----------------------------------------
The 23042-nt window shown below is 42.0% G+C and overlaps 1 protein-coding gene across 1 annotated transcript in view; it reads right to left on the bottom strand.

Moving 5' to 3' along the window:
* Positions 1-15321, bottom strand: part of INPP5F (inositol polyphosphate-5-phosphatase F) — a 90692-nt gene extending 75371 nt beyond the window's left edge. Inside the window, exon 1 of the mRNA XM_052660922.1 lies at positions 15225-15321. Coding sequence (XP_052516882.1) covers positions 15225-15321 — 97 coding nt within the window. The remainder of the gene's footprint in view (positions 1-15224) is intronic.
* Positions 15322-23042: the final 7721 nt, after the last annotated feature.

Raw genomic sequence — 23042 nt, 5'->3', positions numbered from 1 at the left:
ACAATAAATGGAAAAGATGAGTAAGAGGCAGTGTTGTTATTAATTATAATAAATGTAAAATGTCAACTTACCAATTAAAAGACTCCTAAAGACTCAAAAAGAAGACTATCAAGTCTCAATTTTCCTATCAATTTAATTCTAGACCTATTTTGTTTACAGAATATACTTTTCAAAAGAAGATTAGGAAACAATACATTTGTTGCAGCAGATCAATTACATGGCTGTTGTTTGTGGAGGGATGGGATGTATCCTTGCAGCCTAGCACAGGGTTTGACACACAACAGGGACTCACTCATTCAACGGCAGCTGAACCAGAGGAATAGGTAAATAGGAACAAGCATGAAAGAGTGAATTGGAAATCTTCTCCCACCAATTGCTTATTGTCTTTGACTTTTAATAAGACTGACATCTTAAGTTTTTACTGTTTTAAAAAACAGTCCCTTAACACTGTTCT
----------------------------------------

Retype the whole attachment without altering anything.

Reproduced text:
The 23042-nt window shown below is 42.0% G+C and overlaps 1 protein-coding gene across 1 annotated transcript in view; it reads right to left on the bottom strand.

Moving 5' to 3' along the window:
* Positions 1-15321, bottom strand: part of INPP5F (inositol polyphosphate-5-phosphatase F) — a 90692-nt gene extending 75371 nt beyond the window's left edge. Inside the window, exon 1 of the mRNA XM_052660922.1 lies at positions 15225-15321. Coding sequence (XP_052516882.1) covers positions 15225-15321 — 97 coding nt within the window. The remainder of the gene's footprint in view (positions 1-15224) is intronic.
* Positions 15322-23042: the final 7721 nt, after the last annotated feature.

Raw genomic sequence — 23042 nt, 5'->3', positions numbered from 1 at the left:
ACAATAAATGGAAAAGATGAGTAAGAGGCAGTGTTGTTATTAATTATAATAAATGTAAAATGTCAACTTACCAATTAAAAGACTCCTAAAGACTCAAAAAGAAGACTATCAAGTCTCAATTTTCCTATCAATTTAATTCTAGACCTATTTTGTTTACAGAATATACTTTTCAAAAGAAGATTAGGAAACAATACATTTGTTGCAGCAGATCAATTACATGGCTGTTGTTTGTGGAGGGATGGGATGTATCCTTGCAGCCTAGCACAGGGTTTGACACACAACAGGGACTCACTCATTCAACGGCAGCTGAACCAGAGGAATAGGTAAATAGGAACAAGCATGAAAGAGTGAATTGGAAATCTTCTCCCACCAATTGCTTATTGTCTTTGACTTTTAATAAGACTGACATCTTAAGTTTTTACTGTTTTAAAAAACAGTCCCTTAACACTGTTCT